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My gym, like many, is lined nearly wall-to-wall with mirrors. While encouraging a kind of practical vanity (checking one’s form, in both senses), mirrors in this context also move one’s mind in an existential direction, particularly those of us who swallowed whole tomes by Merleau-Ponty in graduate school. On a Stairmaster recently, I found myself facing one of many mirrored corners and noticed something peculiar: that my own reflection was doubly mirrored, reflecting back towards me while a second mirror flipped this image like one might flip a film negative. Beyond the ticker text of CNN reading correctly behind me, I realized that I was seeing myself as others see me.
Our reflections’ high level of accuracy comes at the cost of portraying the reverse as our proper front: a visual dyslexia memorably lost on Karen Smith in Mean Girls. I thought of this phenomenon while making my way through Kerry Tribe’s The Loste Note at 356 Mission. Tribe’s work here focuses on aphasia, a term referring to a range of language disorders that result from brain damage (i.e., a stroke). We first encounter two teleprompters: one spelling out the text of a speech, the other the softly garbled interpretation we hear spoken over headphones by a person with aphasia. The spoken words break and transpose, warbling about the original formations that follow along the aphasic’s difficult speech: an irresonance between text and text, and text and sound.
Continuing in this vein, the subjects of Tribe’s three-channel video centerpiece, The Aphasia Poetry Club, struggle to reflect accurately what they are reading, seeing and recalling. Refraction, rather than reflection, is the order here: words splitting, realigning or re-associating like light scattering in a crystal, each spoken with great difficulty. The effect induces headache as often as hypnosis; that it is experienced as an effect at all is the troubling heart of this exhibition.
Tribe, to her credit, goes some distance towards mitigating the aestheticization of a medical disorder in the overall instructive tone throughout the exhibition. Particularly in the teleprompter piece and a series of prints showing words for color (Green, Blue, Salmon, etc.) spelled out in letters of color different than each term describes, Tribe enacts a paired down version of an aphasic’s everyday. These potent, Nauman-esque exercises reduce complexity to maximum instructive concentration, even while brushing up against the pedantic. From there, Tribe’s exhibition splits between aesthetics both immersive and coolly medicinal.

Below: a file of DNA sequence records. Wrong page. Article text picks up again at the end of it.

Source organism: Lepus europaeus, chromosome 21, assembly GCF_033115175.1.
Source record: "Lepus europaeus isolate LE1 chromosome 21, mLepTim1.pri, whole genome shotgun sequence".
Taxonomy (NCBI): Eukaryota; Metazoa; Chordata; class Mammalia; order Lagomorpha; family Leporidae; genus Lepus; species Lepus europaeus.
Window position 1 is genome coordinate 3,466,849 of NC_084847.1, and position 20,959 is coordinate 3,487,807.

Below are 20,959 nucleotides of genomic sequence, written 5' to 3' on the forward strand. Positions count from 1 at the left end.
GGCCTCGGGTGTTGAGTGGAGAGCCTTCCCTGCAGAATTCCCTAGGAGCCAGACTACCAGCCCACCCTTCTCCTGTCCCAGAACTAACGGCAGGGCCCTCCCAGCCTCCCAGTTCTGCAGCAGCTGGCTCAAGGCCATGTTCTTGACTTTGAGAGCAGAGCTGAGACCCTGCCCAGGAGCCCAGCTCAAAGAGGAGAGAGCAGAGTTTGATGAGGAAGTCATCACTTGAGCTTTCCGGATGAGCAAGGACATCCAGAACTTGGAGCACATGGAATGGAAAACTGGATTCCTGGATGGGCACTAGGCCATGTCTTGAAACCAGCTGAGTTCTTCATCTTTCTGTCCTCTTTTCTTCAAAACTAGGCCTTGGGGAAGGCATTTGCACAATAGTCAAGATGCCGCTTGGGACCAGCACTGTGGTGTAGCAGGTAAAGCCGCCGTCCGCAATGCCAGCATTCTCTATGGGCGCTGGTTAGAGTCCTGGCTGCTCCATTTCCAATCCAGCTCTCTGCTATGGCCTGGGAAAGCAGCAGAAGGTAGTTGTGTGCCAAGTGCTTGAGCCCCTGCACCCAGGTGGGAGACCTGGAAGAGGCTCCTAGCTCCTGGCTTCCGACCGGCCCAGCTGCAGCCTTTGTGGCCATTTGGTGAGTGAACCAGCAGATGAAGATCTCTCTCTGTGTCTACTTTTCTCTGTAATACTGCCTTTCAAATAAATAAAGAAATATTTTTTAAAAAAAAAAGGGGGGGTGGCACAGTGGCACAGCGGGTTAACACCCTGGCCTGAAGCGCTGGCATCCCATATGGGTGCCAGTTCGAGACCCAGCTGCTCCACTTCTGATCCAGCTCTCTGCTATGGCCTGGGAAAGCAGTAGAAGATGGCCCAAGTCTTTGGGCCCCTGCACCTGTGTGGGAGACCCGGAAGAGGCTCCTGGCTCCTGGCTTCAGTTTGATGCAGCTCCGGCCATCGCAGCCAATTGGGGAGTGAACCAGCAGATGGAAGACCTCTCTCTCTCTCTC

The curving, polished aluminum tubes filling much of the main room act as armatures for a small variety of objects (apple boxes, house plants) and blown-up images (lemons). These pieces carry the air of apparatuses meant to assess or correct through display, as does a sheet posted on the wall containing geometric images and written instructions divorced from their original context. They also bore to tears, particularly an arrangement consisting of tasteful wooden boxes, a house plant and overhanging lamp, which reads like something out of Design Within Reach. Tribe’s high-definition prints of everyday objects seem either curiously uninvolved or too subtle for their intentions to be detected, unless we are to read the aluminum tubing as neurons connecting key concepts across a fractious brain. Either way, this trip through the tastefully clinical comes across as an evocative kind of marketing, underscoring many of the unfortunate and unavoidable problems of exploitation in the name of documentary (to say nothing of the obnoxious art world trend of banal found objects).
The Aphasia Poetry Club consists of repeating tableau (the courtyard of an apartment building, the edge of a doorway, focal rolls along rock and crystal formations) accompanied by the voices of three aphasics. Here Tribe comes closest to figuring an art form composed around a concrete sense of its subjects’ agency in her use of their actual voices. Like that of Laura, strange and powerfully resonant as she describes in halting, circling sentences an indescribable experience in speech permanently altered by that experience. The video reaches a high point with a forest-and-animals children’s cartoon sequence, complete with a mesmerizing and incredibly sad theme song. Yet it is these durational engagements with Laura and another aphasic (identified as Chris) that truly tease out the unique and disquieting loops that the condition creates in those afflicted.
Tribe’s enacted disconnects and fissures within communication pose as an allegory for the contemporary condition of information overload: an experience that we share leeching its own likeness out of one that many of us do not. Unfortunate and tone-deaf though this may be, Tribe’s rich and often beautiful deployment in The Loste Note acts to dutifully obscure it while genuinely capturing aspects of the aphasic’s experience (I think). Beyond this, the problem at the heart of the documentary impulse is the giving of voice to a particular group rather than developing strategies by which members of that group might go about finding voices of their own. The problematic graspings of Tribe’s subjects in The Loste Note belong neither to us nor the artist, in spite of the exhibition’s byline, making for an uneven, aesthetically striking and morally murky experience.
Kerry Tribe: The Loste Note runs April 10-May 31, 2015 at 356 Mission (356 Mission Road, Los Angeles, CA 90033).